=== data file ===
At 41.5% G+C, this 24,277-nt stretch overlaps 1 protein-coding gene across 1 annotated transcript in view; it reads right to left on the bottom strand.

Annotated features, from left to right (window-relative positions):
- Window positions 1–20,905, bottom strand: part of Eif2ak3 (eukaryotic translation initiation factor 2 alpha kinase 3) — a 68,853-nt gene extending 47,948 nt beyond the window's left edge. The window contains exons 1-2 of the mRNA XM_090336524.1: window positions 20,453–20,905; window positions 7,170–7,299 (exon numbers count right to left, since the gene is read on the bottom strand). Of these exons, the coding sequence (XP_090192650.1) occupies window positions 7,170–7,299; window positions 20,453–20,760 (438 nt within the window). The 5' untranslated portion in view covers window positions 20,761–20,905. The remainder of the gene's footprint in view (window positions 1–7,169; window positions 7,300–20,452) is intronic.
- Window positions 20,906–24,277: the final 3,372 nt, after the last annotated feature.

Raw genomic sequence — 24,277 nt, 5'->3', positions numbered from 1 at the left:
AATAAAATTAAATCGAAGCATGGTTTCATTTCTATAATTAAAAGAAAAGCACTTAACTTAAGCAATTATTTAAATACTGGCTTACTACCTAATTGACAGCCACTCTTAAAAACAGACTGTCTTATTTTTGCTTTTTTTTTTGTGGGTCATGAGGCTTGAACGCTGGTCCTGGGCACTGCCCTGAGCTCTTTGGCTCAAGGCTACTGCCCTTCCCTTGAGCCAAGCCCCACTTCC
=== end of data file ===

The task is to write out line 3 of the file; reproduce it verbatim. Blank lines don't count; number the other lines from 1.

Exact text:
- Window positions 1–20,905, bottom strand: part of Eif2ak3 (eukaryotic translation initiation factor 2 alpha kinase 3) — a 68,853-nt gene extending 47,948 nt beyond the window's left edge. The window contains exons 1-2 of the mRNA XM_090336524.1: window positions 20,453–20,905; window positions 7,170–7,299 (exon numbers count right to left, since the gene is read on the bottom strand). Of these exons, the coding sequence (XP_090192650.1) occupies window positions 7,170–7,299; window positions 20,453–20,760 (438 nt within the window). The 5' untranslated portion in view covers window positions 20,761–20,905. The remainder of the gene's footprint in view (window positions 1–7,169; window positions 7,300–20,452) is intronic.